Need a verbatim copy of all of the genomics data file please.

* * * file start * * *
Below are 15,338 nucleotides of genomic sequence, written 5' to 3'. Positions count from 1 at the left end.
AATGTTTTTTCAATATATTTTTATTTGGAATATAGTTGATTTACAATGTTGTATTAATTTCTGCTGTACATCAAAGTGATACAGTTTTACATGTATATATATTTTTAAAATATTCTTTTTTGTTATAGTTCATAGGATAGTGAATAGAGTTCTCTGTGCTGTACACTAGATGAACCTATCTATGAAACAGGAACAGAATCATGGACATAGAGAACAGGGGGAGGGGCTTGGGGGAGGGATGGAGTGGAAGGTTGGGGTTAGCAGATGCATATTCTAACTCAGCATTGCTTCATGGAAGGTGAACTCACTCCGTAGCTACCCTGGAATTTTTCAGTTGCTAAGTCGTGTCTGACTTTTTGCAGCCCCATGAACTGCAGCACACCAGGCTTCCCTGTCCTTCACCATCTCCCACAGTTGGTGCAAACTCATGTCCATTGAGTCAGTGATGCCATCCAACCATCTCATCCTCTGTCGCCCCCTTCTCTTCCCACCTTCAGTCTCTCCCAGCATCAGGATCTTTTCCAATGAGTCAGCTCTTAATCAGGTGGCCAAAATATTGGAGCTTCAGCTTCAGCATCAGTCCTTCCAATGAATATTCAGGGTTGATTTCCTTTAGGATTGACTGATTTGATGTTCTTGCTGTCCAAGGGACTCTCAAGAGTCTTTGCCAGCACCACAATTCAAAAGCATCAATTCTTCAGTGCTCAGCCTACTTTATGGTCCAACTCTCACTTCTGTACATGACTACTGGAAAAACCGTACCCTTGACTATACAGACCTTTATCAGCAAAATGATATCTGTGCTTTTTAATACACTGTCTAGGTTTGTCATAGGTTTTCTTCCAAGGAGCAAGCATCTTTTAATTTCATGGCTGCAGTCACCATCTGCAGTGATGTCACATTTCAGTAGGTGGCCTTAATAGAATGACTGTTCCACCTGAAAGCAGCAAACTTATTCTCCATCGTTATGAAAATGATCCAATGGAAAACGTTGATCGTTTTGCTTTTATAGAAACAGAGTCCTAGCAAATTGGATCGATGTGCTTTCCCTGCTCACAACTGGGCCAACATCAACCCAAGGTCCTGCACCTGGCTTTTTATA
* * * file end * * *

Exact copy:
Below are 15,338 nucleotides of genomic sequence, written 5' to 3'. Positions count from 1 at the left end.
AATGTTTTTTCAATATATTTTTATTTGGAATATAGTTGATTTACAATGTTGTATTAATTTCTGCTGTACATCAAAGTGATACAGTTTTACATGTATATATATTTTTAAAATATTCTTTTTTGTTATAGTTCATAGGATAGTGAATAGAGTTCTCTGTGCTGTACACTAGATGAACCTATCTATGAAACAGGAACAGAATCATGGACATAGAGAACAGGGGGAGGGGCTTGGGGGAGGGATGGAGTGGAAGGTTGGGGTTAGCAGATGCATATTCTAACTCAGCATTGCTTCATGGAAGGTGAACTCACTCCGTAGCTACCCTGGAATTTTTCAGTTGCTAAGTCGTGTCTGACTTTTTGCAGCCCCATGAACTGCAGCACACCAGGCTTCCCTGTCCTTCACCATCTCCCACAGTTGGTGCAAACTCATGTCCATTGAGTCAGTGATGCCATCCAACCATCTCATCCTCTGTCGCCCCCTTCTCTTCCCACCTTCAGTCTCTCCCAGCATCAGGATCTTTTCCAATGAGTCAGCTCTTAATCAGGTGGCCAAAATATTGGAGCTTCAGCTTCAGCATCAGTCCTTCCAATGAATATTCAGGGTTGATTTCCTTTAGGATTGACTGATTTGATGTTCTTGCTGTCCAAGGGACTCTCAAGAGTCTTTGCCAGCACCACAATTCAAAAGCATCAATTCTTCAGTGCTCAGCCTACTTTATGGTCCAACTCTCACTTCTGTACATGACTACTGGAAAAACCGTACCCTTGACTATACAGACCTTTATCAGCAAAATGATATCTGTGCTTTTTAATACACTGTCTAGGTTTGTCATAGGTTTTCTTCCAAGGAGCAAGCATCTTTTAATTTCATGGCTGCAGTCACCATCTGCAGTGATGTCACATTTCAGTAGGTGGCCTTAATAGAATGACTGTTCCACCTGAAAGCAGCAAACTTATTCTCCATCGTTATGAAAATGATCCAATGGAAAACGTTGATCGTTTTGCTTTTATAGAAACAGAGTCCTAGCAAATTGGATCGATGTGCTTTCCCTGCTCACAACTGGGCCAACATCAACCCAAGGTCCTGCACCTGGCTTTTTATA